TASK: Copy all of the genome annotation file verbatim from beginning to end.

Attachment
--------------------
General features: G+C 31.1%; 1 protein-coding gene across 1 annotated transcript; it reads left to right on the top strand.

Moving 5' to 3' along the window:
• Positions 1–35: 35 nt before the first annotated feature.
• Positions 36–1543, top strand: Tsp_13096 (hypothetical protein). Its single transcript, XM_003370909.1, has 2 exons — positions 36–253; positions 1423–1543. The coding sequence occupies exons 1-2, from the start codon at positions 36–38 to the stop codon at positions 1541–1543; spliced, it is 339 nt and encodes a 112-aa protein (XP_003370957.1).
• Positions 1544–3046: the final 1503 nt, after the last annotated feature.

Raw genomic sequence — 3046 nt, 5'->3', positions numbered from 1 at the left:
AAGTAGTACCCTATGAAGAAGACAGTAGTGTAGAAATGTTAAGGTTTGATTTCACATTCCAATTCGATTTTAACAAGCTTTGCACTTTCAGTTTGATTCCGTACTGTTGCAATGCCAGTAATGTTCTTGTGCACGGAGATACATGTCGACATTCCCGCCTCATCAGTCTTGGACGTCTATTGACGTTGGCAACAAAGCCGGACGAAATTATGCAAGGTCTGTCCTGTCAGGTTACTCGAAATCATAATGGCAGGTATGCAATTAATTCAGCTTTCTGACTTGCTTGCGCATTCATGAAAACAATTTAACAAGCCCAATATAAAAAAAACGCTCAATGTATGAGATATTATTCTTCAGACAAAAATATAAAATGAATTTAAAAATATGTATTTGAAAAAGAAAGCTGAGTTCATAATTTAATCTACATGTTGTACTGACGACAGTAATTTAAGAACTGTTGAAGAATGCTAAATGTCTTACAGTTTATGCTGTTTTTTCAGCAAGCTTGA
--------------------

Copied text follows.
General features: G+C 31.1%; 1 protein-coding gene across 1 annotated transcript; it reads left to right on the top strand.

Moving 5' to 3' along the window:
• Positions 1–35: 35 nt before the first annotated feature.
• Positions 36–1543, top strand: Tsp_13096 (hypothetical protein). Its single transcript, XM_003370909.1, has 2 exons — positions 36–253; positions 1423–1543. The coding sequence occupies exons 1-2, from the start codon at positions 36–38 to the stop codon at positions 1541–1543; spliced, it is 339 nt and encodes a 112-aa protein (XP_003370957.1).
• Positions 1544–3046: the final 1503 nt, after the last annotated feature.

Raw genomic sequence — 3046 nt, 5'->3', positions numbered from 1 at the left:
AAGTAGTACCCTATGAAGAAGACAGTAGTGTAGAAATGTTAAGGTTTGATTTCACATTCCAATTCGATTTTAACAAGCTTTGCACTTTCAGTTTGATTCCGTACTGTTGCAATGCCAGTAATGTTCTTGTGCACGGAGATACATGTCGACATTCCCGCCTCATCAGTCTTGGACGTCTATTGACGTTGGCAACAAAGCCGGACGAAATTATGCAAGGTCTGTCCTGTCAGGTTACTCGAAATCATAATGGCAGGTATGCAATTAATTCAGCTTTCTGACTTGCTTGCGCATTCATGAAAACAATTTAACAAGCCCAATATAAAAAAAACGCTCAATGTATGAGATATTATTCTTCAGACAAAAATATAAAATGAATTTAAAAATATGTATTTGAAAAAGAAAGCTGAGTTCATAATTTAATCTACATGTTGTACTGACGACAGTAATTTAAGAACTGTTGAAGAATGCTAAATGTCTTACAGTTTATGCTGTTTTTTCAGCAAGCTTGA